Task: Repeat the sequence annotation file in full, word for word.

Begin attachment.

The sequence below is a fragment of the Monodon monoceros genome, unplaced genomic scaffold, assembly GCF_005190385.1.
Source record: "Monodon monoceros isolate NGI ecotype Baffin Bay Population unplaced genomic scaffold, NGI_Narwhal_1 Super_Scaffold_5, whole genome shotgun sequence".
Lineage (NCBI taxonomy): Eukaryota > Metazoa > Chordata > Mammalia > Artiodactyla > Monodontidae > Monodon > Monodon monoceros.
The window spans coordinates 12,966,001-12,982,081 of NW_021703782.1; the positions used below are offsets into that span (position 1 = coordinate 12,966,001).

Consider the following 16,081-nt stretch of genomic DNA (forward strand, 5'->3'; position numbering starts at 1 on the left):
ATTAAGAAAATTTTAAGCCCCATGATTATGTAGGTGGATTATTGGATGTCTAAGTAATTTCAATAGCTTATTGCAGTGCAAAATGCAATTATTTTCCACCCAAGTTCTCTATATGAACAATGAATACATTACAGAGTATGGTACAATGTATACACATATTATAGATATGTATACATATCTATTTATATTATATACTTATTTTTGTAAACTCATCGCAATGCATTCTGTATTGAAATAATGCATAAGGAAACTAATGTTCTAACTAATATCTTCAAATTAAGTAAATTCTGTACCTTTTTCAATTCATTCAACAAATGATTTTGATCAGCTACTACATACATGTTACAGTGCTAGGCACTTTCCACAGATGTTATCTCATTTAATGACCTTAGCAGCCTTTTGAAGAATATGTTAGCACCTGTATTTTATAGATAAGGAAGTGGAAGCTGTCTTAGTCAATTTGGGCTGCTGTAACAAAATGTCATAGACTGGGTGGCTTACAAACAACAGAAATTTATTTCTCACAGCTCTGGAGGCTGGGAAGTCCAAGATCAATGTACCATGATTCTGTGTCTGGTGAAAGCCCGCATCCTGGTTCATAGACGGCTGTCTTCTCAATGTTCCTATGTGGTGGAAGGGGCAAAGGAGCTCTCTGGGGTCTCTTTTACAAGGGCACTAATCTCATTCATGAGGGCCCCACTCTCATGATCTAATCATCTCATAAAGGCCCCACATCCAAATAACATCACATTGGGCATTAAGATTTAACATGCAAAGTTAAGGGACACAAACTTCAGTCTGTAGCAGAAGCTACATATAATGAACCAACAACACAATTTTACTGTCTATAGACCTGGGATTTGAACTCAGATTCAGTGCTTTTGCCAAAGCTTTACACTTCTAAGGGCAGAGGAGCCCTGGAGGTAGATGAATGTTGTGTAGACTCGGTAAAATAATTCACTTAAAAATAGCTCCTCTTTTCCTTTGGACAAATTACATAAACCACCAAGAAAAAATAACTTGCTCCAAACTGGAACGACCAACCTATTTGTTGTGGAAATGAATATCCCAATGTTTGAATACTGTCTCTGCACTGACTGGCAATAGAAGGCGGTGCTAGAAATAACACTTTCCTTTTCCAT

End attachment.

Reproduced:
The sequence below is a fragment of the Monodon monoceros genome, unplaced genomic scaffold, assembly GCF_005190385.1.
Source record: "Monodon monoceros isolate NGI ecotype Baffin Bay Population unplaced genomic scaffold, NGI_Narwhal_1 Super_Scaffold_5, whole genome shotgun sequence".
Lineage (NCBI taxonomy): Eukaryota > Metazoa > Chordata > Mammalia > Artiodactyla > Monodontidae > Monodon > Monodon monoceros.
The window spans coordinates 12,966,001-12,982,081 of NW_021703782.1; the positions used below are offsets into that span (position 1 = coordinate 12,966,001).

Consider the following 16,081-nt stretch of genomic DNA (forward strand, 5'->3'; position numbering starts at 1 on the left):
ATTAAGAAAATTTTAAGCCCCATGATTATGTAGGTGGATTATTGGATGTCTAAGTAATTTCAATAGCTTATTGCAGTGCAAAATGCAATTATTTTCCACCCAAGTTCTCTATATGAACAATGAATACATTACAGAGTATGGTACAATGTATACACATATTATAGATATGTATACATATCTATTTATATTATATACTTATTTTTGTAAACTCATCGCAATGCATTCTGTATTGAAATAATGCATAAGGAAACTAATGTTCTAACTAATATCTTCAAATTAAGTAAATTCTGTACCTTTTTCAATTCATTCAACAAATGATTTTGATCAGCTACTACATACATGTTACAGTGCTAGGCACTTTCCACAGATGTTATCTCATTTAATGACCTTAGCAGCCTTTTGAAGAATATGTTAGCACCTGTATTTTATAGATAAGGAAGTGGAAGCTGTCTTAGTCAATTTGGGCTGCTGTAACAAAATGTCATAGACTGGGTGGCTTACAAACAACAGAAATTTATTTCTCACAGCTCTGGAGGCTGGGAAGTCCAAGATCAATGTACCATGATTCTGTGTCTGGTGAAAGCCCGCATCCTGGTTCATAGACGGCTGTCTTCTCAATGTTCCTATGTGGTGGAAGGGGCAAAGGAGCTCTCTGGGGTCTCTTTTACAAGGGCACTAATCTCATTCATGAGGGCCCCACTCTCATGATCTAATCATCTCATAAAGGCCCCACATCCAAATAACATCACATTGGGCATTAAGATTTAACATGCAAAGTTAAGGGACACAAACTTCAGTCTGTAGCAGAAGCTACATATAATGAACCAACAACACAATTTTACTGTCTATAGACCTGGGATTTGAACTCAGATTCAGTGCTTTTGCCAAAGCTTTACACTTCTAAGGGCAGAGGAGCCCTGGAGGTAGATGAATGTTGTGTAGACTCGGTAAAATAATTCACTTAAAAATAGCTCCTCTTTTCCTTTGGACAAATTACATAAACCACCAAGAAAAAATAACTTGCTCCAAACTGGAACGACCAACCTATTTGTTGTGGAAATGAATATCCCAATGTTTGAATACTGTCTCTGCACTGACTGGCAATAGAAGGCGGTGCTAGAAATAACACTTTCCTTTTCCAT